Seams that cross or meet need to be treated in a particular way to avoid lumps of stacked seam allowances. This sample shows seams crossing one another, but the same principles apply if two seams form a T-shape. Right: intersecting seams on the right side of the project (above) and on the wrong side (below).
1 Sew the first pieces together following Steps 1–3 of Open Seam. Press the seamed area flat, but do not press the seam allowances open. At the end of the seam that will intersect, trim the seam allowances to a point, starting to cut about ¾″ (2cm) from the end of the seam and sloping the cut to end about ⅛″ (3mm) from the line of stitching. Trimming the seam allowance with pinking shears will help prevent fraying without adding bulk.
2 Press the seam allowances open. Repeat Steps 1–2 on the other intersecting piece.
3 Measuring accurately, press under the seam allowance (across the trimmed end of the first seam) on one of the pieces to be joined.
4 Lay the pressed piece on the other piece, ⅝″ (1.5cm) from the raw edge, and match up the seams perfectly. Pin the pieces together, then press the top seam allowance flat again.
5 Taking a ⅝″ (1.5cm) seam allowance, sew the new seam as for an Open Seam. Stitch carefully over the ends of the first seams, being sure not to ruck up or pucker the seam allowances.
6 Press the new seam flat, then press it open.
Many of your sewing projects will need a hem somewhere, whether it’s the lower edge of a skirt, the top edge of a bag, or the opening of a pillowcase. A smooth, beautifully stitched hem of the right type for the project will help give your work that finish that carries it over the line from homemade into handmade.
Above: a single hem on the right side of the project (left) and on the wrong side (right).
The amount of fabric folded over to make the hem is called the hem allowance. On lightweight fabrics this is usually 1″ (2.5cm) for a single hem and for a double hem—the most commonly used type—it will usually be 1⅜″ (3.5cm). Always check a pattern to see what it specifies. Hem allowances on heavier fabrics can be up to 3″ (8cm), as narrow hems on thick fabrics become stiff and bulky. Curtains will routinely have a hem allowance of up to 8″ (20cm). You can add extra to the hem allowance on children’s garments to allow for letting the hem down as they grow, but bear in mind that too deep a hem will hang oddly. When the hem is let down there may be a permanent mark on the fabric along the original fold line. This mark can be disguised by sewing ribbon or braid over it (see Sewing On Ribbon Or Braid, page 90), but a fashion-conscious child may not be thrilled by this idea.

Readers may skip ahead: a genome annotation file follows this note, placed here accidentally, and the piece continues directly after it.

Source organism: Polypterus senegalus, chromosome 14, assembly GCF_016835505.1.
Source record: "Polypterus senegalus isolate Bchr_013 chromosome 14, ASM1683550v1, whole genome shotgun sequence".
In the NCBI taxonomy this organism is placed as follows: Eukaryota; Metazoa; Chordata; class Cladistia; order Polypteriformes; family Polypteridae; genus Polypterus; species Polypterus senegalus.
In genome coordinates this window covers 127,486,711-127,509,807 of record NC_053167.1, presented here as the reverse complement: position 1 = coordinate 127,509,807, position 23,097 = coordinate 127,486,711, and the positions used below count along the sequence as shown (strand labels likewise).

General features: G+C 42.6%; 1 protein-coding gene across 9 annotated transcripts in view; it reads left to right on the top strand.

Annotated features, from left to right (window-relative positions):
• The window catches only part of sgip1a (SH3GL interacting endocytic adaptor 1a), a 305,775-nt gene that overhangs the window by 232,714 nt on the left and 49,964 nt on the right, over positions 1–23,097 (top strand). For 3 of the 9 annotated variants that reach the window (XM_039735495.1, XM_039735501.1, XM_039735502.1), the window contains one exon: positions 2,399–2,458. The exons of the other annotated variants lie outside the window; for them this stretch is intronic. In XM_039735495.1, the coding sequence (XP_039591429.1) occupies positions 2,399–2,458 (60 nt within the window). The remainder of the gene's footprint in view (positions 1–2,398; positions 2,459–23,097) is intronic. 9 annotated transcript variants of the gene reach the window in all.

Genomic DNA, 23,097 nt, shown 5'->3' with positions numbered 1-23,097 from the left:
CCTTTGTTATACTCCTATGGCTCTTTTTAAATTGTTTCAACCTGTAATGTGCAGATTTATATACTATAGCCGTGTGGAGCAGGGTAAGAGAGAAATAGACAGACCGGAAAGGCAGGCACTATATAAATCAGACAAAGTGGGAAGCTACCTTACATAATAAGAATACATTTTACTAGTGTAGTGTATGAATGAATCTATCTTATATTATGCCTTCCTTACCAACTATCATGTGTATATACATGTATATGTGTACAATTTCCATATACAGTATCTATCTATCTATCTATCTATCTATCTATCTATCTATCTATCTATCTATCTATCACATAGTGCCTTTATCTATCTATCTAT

This is the most basic of hems and is only suitable if either the edge being turned up is the selvage, or if the project doesn’t need to wear well—a Halloween outfit maybe—and the raw edge can be zigzagged. Selvages are tempting to use, but can cause problems so read the box below before using such an edge. You can learn more tricks at www.bestsewingmachinereviewed.com in case you need help.
1 Using a ruler or seam gauge to check the measurement right along the hem, fold the selvage edge of the fabric over by 1″ (2.5cm). Press the fold.
2 Pin the selvage edge in place. Set the sewing machine to a medium straight stitch. Put the fabric under the presser foot of the machine with the edge of the foot against the selvage edge. Machine-sew the hem, removing pins as you get to them and reversing at each end to secure the stitching.
The selvage is the edge along the length of the fabric: it is created during production of the fabric and won’t fray. Woven fabrics, such as the one used here, usually have a selvage that is the same colour as the main part of the fabric, but it can have a slightly different, tighter weave. This can shrink during washing, which would make a selvage-edge hem pucker unattractively and permanently. Printed fabrics usually have a white selvage—often with the manufacturer’s name printed on it—and that, too, can be of a different weave. If you want to use a selvage, wash a bit of the fabric first to see what happens.
Above: a double hem on the right side of the project (left) and on the wrong side (right).
The most commonly used type of hem, this gives a neat finish by enclosing the raw edge. If the fabric frays readily, then either trim the raw edge with pinking shears or zigzag it before making the first fold.
1 Using a ruler or seam gauge to check the measurement right along the hem, fold the edge of the fabric over by ⅜″ (1cm). Press the fold.
2 Fold the fabric over by a further 1″ (2.5cm) and press this second fold. Pin the folded edge in place and machine-sew the hem as for a Single Hem, positioning the edge of the foot against the first pressed fold.